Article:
Call Centre & Customer Service
Airline Customer Service Officer
Airline customer service officers make and confirm reservations, sell tickets, check baggage and direct passengers.
Senior secondary school certificate or equivalent
What does an Airline Customer Service Officer do?
Airline customer service officers make and confirm reservations, or sell tickets. They may check baggage and direct passengers; contact individuals and groups to inform them of package tours; or provide tourists with travel or transport information. Airline customer service officers are sometimes known as passenger service officers or check-in assistants.
As an airline customer service officer, your daily tasks would usually include:
- dealing with passenger enquiries about flight departures and arrivals
- checking passengers in, and giving seat numbers
- providing boarding passes and luggage labels
- informing passengers about luggage restrictions
- weighing baggage and collecting any excess weight charges
- taking care of people with special needs, and unaccompanied children
- calming and reassuring nervous passengers.
You may sometimes help passengers through immigration and customs, or escort passengers who have flight connections.
Key skills and interests
To become an airline customer service officer, you would need:
- excellent customer service skills
- strong written and spoken communication skills
- a polite and professional approach
- the ability to solve problems
- the ability to deal tactfully with upset or angry passengers
- computer skills.
Working hours and conditions
Airports usually operate 24 hours a day, so you would normally work on a shift system which may include evenings, weekends and public holidays.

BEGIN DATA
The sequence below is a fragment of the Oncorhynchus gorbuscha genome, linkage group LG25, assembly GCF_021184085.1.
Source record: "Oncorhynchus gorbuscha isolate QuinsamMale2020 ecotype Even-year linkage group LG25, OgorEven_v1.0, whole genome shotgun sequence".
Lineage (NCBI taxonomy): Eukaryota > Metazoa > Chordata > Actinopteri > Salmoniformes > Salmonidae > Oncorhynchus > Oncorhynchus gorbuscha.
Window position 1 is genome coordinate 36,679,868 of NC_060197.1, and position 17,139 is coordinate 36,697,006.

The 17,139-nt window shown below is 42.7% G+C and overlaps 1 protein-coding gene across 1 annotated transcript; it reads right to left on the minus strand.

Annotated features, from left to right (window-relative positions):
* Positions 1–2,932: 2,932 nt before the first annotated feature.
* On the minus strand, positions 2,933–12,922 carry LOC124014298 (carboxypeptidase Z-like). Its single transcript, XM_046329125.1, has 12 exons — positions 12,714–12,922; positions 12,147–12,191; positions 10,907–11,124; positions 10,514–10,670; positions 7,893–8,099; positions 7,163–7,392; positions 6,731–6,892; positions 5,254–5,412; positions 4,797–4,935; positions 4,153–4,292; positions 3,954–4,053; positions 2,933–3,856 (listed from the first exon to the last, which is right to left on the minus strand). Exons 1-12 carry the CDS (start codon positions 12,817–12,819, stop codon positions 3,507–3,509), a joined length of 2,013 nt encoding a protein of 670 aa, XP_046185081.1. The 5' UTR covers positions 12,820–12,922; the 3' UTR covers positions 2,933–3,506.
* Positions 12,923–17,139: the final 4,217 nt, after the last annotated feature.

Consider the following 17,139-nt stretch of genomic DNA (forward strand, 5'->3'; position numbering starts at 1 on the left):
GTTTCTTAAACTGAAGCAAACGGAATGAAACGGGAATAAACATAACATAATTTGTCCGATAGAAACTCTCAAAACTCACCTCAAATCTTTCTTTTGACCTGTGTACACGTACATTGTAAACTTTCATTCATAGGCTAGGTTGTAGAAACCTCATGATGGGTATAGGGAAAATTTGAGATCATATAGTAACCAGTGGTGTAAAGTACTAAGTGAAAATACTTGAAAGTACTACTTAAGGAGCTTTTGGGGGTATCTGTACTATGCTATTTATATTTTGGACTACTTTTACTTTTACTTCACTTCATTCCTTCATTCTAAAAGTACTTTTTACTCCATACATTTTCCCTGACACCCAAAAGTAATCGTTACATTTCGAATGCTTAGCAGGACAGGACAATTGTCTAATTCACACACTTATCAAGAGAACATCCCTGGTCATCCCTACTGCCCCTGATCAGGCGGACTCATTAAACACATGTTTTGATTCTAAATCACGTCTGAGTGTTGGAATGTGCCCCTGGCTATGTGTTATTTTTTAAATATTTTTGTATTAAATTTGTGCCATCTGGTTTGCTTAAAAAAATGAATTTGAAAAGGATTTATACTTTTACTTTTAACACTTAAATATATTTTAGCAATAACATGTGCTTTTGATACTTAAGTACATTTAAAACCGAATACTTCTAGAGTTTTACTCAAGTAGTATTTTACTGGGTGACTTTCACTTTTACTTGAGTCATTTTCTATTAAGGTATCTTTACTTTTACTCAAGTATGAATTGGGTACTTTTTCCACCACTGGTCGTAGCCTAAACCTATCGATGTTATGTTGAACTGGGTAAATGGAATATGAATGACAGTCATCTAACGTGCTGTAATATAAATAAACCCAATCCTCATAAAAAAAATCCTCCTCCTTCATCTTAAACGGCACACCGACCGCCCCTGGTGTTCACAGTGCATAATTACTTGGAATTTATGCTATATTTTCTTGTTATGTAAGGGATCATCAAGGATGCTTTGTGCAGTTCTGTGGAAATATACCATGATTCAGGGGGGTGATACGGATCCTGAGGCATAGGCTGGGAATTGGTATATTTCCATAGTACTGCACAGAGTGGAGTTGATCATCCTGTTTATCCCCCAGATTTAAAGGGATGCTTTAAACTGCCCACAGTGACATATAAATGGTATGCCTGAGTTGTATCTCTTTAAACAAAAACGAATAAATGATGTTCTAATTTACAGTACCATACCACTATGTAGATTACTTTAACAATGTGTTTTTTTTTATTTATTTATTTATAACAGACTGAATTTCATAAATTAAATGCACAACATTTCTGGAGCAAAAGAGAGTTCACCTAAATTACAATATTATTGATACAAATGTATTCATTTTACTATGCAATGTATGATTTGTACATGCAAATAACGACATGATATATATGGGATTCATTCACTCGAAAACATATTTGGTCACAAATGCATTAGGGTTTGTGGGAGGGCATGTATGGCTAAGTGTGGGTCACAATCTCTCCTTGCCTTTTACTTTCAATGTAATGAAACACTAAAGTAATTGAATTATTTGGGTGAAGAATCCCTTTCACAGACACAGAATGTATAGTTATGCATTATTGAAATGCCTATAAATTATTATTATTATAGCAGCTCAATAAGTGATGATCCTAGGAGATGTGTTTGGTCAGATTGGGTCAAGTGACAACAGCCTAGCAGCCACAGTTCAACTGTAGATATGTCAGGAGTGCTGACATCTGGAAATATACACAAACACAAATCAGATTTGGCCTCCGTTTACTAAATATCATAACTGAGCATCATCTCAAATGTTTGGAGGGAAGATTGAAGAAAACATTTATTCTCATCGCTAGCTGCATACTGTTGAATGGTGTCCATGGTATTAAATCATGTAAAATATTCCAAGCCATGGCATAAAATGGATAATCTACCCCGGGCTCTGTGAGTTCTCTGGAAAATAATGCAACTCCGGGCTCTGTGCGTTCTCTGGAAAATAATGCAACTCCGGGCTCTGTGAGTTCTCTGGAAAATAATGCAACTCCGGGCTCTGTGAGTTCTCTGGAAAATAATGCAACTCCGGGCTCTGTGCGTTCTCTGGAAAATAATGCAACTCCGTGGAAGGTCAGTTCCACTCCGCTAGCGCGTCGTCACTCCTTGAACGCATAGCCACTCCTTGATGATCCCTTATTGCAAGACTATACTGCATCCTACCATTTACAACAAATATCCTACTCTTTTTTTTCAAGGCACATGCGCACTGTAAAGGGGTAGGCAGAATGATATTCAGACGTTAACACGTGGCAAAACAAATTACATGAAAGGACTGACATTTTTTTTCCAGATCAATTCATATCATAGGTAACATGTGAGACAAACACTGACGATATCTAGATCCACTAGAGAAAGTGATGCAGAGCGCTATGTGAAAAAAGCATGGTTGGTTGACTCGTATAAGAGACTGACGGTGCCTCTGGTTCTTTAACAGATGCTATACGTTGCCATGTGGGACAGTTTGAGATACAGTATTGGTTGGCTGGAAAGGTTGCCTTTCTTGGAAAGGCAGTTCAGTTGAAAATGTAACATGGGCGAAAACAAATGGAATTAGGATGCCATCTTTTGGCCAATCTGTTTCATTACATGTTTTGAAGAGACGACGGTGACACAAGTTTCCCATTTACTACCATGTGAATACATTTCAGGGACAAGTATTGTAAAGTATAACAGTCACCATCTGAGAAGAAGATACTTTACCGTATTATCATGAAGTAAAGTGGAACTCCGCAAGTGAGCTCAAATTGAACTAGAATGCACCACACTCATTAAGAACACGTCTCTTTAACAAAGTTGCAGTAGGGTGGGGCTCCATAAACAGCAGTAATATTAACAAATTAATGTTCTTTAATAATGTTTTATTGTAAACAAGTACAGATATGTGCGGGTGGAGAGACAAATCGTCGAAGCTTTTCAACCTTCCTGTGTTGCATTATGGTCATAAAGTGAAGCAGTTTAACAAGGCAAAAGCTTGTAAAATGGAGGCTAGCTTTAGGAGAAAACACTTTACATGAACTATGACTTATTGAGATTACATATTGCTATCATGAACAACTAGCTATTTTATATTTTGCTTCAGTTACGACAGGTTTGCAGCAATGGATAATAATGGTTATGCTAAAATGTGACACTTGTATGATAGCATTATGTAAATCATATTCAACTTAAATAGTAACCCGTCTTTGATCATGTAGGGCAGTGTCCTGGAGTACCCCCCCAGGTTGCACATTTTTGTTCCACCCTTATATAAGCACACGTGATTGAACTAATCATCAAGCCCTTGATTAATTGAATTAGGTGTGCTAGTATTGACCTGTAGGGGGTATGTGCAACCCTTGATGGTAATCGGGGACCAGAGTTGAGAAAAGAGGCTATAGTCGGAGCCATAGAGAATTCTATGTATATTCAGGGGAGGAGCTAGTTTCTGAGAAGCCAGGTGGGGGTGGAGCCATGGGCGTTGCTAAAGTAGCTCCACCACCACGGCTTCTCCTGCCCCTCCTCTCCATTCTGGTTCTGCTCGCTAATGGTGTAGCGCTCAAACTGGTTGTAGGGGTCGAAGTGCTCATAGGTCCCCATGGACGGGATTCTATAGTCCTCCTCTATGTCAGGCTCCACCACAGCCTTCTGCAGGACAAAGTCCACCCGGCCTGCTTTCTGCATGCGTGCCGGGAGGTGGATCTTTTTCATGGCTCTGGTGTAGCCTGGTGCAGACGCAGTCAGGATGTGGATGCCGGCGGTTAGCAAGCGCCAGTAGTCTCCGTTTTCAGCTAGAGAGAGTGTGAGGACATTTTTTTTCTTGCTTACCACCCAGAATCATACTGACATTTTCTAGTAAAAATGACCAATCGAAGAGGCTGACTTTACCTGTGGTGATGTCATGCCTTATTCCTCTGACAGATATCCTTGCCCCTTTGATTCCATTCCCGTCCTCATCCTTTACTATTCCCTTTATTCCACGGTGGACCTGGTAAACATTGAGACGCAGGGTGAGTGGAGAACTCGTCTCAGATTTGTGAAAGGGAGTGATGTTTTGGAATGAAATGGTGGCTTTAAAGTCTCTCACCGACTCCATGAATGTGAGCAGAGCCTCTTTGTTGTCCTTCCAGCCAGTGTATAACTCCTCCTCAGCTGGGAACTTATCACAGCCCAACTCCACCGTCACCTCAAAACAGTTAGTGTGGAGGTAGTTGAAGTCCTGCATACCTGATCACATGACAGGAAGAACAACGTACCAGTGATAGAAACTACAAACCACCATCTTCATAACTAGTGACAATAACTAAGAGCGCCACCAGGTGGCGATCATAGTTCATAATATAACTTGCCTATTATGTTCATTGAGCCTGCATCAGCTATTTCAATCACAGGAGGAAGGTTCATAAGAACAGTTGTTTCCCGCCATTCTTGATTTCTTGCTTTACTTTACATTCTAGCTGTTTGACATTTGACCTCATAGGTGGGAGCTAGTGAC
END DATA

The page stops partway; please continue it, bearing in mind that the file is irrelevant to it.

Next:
You would mainly work at a check-in counter or information desk, and your employer would provide you with a uniform. You would usually work for an airline, or for a ground services agent on behalf of an airline.
How to become an Airline Customer Service Officer?
Entry Level Education
You can work as an airline customer service officer without formal qualifications. Employers generally require you to gain your senior secondary school certificate or equivalent, with good results in English and maths. Prior experience in a service industry, such as hospitality or retail, may be highly regarded.
You would undergo initial in-house training, covering service standards and protocols, reservations and check-in systems and security training.
You can also become an airline customer service agent through a traineeship in Aviation (Ground Operations and Service). Entry requirements may vary, but employers generally require junior secondary school or equivalent.
All employees in the airline industry must satisfy security clearance requirements.
As technology is used increasingly in airport check-in, information and operations, the number of available roles in this occupation will continue to decline.
Airline customer service officers may still be required to interact directly with the public with regard to providing information and directions in airports, and for some ticketing matters.